I wrote a check three months ago, and the recipient has not deposited it yet. Stopping payment and giving them cash would cost me more than the amount of the check. Is there anything else I can do? I do have a carbon copy of the check.
Contact your bank to determine that bank's policy regarding aging of personal checks. You'll note that many commercial operations issuing checks will have an expiration period printed on the check. For personal checks, it's going to be up to the bank.
You can then notify the recipient of the expected period of expiration. At this point, you'll not have had to place a hold on the check, costing you nothing, and placing the onus on the recipient.
In the US checks become stale after 6 months and banks are no longer required to honor them. Bank may still honor them, you should check your bank's specific policies. Many banks process checks electronically and may not notice that the check is stale when deposited/cashed.
In the US, unclaimed property is managed by States and different States have different rules. Depending on the situation you may or may not be legally required to follow the unclaimed property reporting requirements. Here's example from my State of California:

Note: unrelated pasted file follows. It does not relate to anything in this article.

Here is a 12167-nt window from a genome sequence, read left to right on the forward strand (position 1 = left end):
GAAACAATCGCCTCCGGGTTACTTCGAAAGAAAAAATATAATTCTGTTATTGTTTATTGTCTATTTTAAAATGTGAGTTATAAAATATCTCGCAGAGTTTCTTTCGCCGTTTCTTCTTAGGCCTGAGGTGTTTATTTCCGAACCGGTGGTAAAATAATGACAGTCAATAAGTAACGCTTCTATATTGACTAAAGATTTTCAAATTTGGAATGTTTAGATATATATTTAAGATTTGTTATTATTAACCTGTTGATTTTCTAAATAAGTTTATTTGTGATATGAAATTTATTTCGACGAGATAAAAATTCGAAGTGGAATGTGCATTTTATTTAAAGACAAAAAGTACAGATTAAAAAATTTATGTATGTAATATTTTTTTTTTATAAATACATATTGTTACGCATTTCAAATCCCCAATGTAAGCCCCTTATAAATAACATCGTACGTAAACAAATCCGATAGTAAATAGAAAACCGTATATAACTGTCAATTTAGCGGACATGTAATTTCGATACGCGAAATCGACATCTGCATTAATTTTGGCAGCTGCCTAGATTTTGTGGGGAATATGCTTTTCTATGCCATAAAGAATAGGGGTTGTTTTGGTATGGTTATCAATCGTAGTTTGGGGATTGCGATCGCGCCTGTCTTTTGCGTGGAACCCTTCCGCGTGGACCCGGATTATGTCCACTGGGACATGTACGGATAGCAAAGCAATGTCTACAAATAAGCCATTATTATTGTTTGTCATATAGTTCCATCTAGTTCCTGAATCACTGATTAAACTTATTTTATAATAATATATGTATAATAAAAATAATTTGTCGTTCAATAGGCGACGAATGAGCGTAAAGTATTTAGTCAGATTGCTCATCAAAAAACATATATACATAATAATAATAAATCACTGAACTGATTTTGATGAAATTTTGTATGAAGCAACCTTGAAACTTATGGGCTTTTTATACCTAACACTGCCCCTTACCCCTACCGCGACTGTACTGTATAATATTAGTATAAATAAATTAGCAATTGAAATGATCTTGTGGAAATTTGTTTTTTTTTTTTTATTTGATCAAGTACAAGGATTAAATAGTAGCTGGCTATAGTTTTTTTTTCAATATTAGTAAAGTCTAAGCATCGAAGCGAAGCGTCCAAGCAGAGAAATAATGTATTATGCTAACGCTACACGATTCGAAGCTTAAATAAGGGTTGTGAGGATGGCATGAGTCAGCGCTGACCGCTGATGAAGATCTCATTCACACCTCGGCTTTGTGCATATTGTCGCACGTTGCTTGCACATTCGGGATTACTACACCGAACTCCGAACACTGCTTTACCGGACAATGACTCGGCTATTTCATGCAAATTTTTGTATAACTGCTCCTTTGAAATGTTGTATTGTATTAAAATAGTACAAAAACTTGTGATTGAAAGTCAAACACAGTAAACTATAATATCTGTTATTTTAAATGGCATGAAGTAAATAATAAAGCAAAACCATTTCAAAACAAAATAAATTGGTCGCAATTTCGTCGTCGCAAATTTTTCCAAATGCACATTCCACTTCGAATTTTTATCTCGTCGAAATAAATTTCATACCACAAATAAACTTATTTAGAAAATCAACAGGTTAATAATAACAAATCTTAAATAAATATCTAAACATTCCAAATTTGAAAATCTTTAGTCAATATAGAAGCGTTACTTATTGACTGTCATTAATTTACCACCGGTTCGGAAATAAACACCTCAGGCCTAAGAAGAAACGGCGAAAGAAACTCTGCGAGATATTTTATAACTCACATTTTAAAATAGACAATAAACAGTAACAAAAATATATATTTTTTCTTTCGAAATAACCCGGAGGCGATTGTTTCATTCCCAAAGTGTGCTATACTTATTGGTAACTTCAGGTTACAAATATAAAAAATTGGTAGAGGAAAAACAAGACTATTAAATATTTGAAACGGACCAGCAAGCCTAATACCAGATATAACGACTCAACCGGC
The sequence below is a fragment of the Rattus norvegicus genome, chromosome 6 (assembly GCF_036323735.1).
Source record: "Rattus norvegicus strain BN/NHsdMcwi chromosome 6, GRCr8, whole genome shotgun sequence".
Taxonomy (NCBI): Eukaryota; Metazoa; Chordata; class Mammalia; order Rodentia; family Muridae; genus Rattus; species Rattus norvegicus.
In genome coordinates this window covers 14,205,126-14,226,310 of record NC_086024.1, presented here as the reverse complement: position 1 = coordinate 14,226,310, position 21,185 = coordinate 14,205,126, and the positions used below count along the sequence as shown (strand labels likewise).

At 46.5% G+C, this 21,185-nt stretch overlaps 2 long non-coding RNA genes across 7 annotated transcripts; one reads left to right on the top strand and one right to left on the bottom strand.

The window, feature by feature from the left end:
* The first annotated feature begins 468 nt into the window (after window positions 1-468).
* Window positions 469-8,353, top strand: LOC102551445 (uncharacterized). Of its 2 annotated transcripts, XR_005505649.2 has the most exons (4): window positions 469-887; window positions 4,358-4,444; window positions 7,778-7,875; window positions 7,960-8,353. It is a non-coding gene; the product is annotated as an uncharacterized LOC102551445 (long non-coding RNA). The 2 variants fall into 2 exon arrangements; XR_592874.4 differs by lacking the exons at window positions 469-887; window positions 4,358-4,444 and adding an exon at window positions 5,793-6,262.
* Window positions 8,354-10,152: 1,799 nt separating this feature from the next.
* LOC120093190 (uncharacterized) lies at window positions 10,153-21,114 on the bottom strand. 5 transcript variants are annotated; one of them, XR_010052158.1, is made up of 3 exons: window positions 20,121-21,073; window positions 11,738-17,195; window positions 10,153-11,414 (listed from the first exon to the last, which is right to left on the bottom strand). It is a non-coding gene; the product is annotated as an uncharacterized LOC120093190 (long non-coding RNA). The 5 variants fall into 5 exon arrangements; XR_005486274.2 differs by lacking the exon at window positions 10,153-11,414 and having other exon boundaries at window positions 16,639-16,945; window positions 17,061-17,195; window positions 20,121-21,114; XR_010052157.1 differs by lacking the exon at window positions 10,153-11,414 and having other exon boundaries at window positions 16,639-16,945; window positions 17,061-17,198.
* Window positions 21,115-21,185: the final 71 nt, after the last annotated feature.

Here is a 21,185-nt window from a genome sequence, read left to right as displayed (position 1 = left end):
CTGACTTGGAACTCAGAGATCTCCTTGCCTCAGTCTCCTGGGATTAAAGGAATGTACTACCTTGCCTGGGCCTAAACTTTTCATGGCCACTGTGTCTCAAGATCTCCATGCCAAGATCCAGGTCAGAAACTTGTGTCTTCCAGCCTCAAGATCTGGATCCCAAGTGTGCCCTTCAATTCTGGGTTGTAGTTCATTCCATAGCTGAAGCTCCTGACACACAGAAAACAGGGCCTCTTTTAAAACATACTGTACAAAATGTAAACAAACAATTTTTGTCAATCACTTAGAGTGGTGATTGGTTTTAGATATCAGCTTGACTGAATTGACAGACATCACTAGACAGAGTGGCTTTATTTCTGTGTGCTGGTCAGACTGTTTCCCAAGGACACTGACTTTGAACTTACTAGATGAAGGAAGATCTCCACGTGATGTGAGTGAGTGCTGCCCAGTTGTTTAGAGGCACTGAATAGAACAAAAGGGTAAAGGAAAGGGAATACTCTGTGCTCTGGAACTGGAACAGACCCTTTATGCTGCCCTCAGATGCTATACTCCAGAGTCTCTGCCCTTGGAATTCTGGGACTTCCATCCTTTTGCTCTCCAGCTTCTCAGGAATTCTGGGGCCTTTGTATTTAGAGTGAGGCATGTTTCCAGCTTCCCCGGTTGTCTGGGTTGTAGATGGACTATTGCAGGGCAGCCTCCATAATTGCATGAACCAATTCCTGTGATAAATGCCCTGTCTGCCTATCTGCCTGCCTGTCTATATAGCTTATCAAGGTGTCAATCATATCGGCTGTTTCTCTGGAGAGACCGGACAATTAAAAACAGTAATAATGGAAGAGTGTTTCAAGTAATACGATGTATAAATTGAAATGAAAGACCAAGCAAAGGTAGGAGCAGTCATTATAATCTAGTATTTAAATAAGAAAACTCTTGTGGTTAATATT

California law requires corporations, businesses, associations, financial institutions, and insurance companies (referred to as “holders”) to annually report and deliver property to the State Controller’s Office if there has been no activity on the account or contact with the owner for a specified period of time (generally three years).
California law requires all holders (corporations, businesses, associations, financial institutions, and insurance companies) of unclaimed property to attempt to contact owners before reporting their property to the State Controller's Office.
Holders are required to send a notice to the owner’s last known address informing them that the property will be transferred to the State Controller's Office for safekeeping if the owner does not contact them to retrieve it
Check the requirements in your State on how to handle unclaimed property, you may need to deliver the funds to the State on behalf of your recipient.